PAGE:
Lexus IS

| July 4, 2017 | 0 Comments



Nobody does hybrids better than Lexus, so it was no surprise that when Lexus launched the third generation IS in 2013, the model range came without a diesel . Even though the company car market is choc-a-bloc with German 2 litre diesels, Lexus to their credit realised that rather than compete they would aim for low emissions another way & that’s exactly what they’ve achieved with their latest IS300h which offers customers 101g/km CO2 emissions.

With some slight upgrades in 2016, the IS range is not complicated with just two models on offer. Our test car & fleet-friendly version, hybrid IS 300h & the IS 200t turbo petrol. Both come with 4-cylinder engines, the hybrid featuring a 2.5-litre unit, while the turbo is a 2.0-litre. They produce 181bhp & 180bhp respectively. Both cars use auto gearboxes, the hybrid featuring a typical Toyota style CVT box, while the petrol turbo features an eight-speed auto.

What Lexus do as well as anybody is luxury & when you climb into the IS drivers seat it is clear to see. For a start the IS shares its hybrid system with the larger GS saloon. Inside you’re be greeted by a cockpit inspired by the £350,000 Lexus LFA supercar which has to be a good thing. The steering wheel looks & feels lovely & the digital dials give the car a really modern feel. There’s an easy to use multimedia and navigation system & this is paired with a well positioned 7″ screen. The mouse located in the centre console allows you to choose the function required & with a little bit of patience, just like the patience required of a computer mouse, it soon becomes second nature to control.


Sound inside the car is excellent with a powerful 6-speaker audio system and my favourite DAB radio is standard. There’s also an aux-in cable input for MP3 players and USB ports for connecting smartphones. The rear-view parking camera which is incredibly clear, makes parking the IS300h a doddle. Dual-zone climate control is managed by a sliding style temperature control, one on each side of the centre dashboard for both front seat passengers. You slide your finger up or down which increases or decreases the temperature, strange but very engaging.

The latest IS is slightly bigger inside thanks to thinner front seats, resulting in more rear legroom, which is certainly better than both the Jaguar XE & Alfa Romeo Gilulia I tested recently. The ISh’s boot also offers 450 litres of space, 30 litres down on the petrol version thanks to the batteries & 30 litres below rivals BMW 3 Series, Mercedes C-Class & Audi A4.

The IS looks best from the front with an electric shaver foil-type front grille which I really liked. The rear is finished with sexy rear sloping lights The look is finished off with LED daytime running lights, LED headlights, 17″ alloys & electric folding heated door mirrors. There are also interesting curves along it’s flanks which do make the IS stand out from the crowd, otherwise it would look not too dissimilar from the 3 Series, which should appease some. Internally the IS comes with superior safety features including driver & passenger front, side & knee airbags, curtain airbags, ABS with EBD & brake assist, vehicle stability control, traction control, hill start assist control & a vehicle dynamics integrated management system, plus tyre pressure warning.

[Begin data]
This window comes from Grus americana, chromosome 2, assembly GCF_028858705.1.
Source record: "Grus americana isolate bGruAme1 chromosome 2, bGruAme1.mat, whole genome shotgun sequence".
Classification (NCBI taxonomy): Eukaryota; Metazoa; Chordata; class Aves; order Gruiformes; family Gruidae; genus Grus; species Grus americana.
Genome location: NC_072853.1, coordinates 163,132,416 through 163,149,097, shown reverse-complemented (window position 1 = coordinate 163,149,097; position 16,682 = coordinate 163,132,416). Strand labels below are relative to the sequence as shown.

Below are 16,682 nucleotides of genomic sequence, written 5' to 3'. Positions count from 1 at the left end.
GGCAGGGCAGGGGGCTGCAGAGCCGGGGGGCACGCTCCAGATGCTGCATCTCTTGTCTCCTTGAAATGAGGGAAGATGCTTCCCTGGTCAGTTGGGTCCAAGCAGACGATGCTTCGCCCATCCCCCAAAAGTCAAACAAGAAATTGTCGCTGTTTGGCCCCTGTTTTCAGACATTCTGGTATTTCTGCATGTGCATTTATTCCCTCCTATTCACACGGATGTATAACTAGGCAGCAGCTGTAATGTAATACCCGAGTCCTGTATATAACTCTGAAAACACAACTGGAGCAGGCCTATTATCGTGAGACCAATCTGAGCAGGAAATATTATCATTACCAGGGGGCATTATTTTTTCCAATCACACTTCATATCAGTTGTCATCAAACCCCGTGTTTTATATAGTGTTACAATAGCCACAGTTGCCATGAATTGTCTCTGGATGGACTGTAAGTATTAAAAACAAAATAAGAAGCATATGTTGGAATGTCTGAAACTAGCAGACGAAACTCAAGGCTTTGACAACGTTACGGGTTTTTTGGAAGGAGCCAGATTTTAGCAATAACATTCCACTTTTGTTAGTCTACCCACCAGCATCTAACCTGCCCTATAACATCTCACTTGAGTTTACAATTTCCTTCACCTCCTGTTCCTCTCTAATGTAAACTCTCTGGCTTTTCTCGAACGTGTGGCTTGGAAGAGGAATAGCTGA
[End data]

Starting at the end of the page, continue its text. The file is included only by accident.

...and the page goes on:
The primary difference in the IS over the diesel led BMW, Audi & Mercedes, is of course it’s hybrid technology. The CVT transmission suited me & I drove the car all week quite happily in a combination of Normal & Sport settings, without trying the Eco mode.There is a twist button adaptive set-up, located in the centre console, which lets you switch between Normal, Eco and Sport modes, but the differences are really quite subtle, the main difference being visual. For example a red light on the rev counter tells you you’re in Sport mode. I did try out all three set ups & across the range managed to average 44.6 mpg in my 7 days driving. The suspension gives a comfortable ride at all speeds, with decent body control around corners. What I really liked about the IS is that it is quiet, not just at low speeds in town when the electric motor is engaged, but on the motorway as well. Set the cruise control at 75 mph & away you go & because it’s not noisy you can listen to your music at a reasonable volume or take a phone call without resorting to shouting. On a mad dash, the IS isn’t quick per se but will still hit 62 mph from a standing start in 8.4 seconds & goes on to reach a top speed of 125 mph. Lexus claims a combined mpg of 65.7 on the IS. I managed just over 45 mpg which is about the same as I averaged in a recent drive in a Golf GTD, Alfa Romeo Giulia & BMW 3 Series.


While the Europeans who chased lower emissions with diesel, are now looking at a way to get similar results from their petrol models, Lexus with their petrol hybrids are well on the way to petrol Xanadu. I also though that the OTR price of £35,375 for the IS was a veritable bargain when compared to some rivals cars I’ve tested recently. The build quality & attention to detail is superior to that found in the C-Class, Audi A4, Alfa Giulietta or Jaguar XE.

If you want to stand out from the crowd, be looked after impeccably by their dealers & want to stick to fingers up to the Treasury, then the Lexus IS300h is for you. It may not be remarkable in any way but it’s certainly a car that I as as sensible person would like to drive every day.

Smart thinking Lexus 3.5/5.

Lexus IS300h Luxury P Navi

Engine. 2.5-litre petrol hybrid

Price. £35,375 (as tested £35,985)

0-62mph. 8.4 seconds

Top speed. 125mph

Fuel economy. 65.7mpg combined.

CO2 emissions. 103g/km

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Category: Lexus

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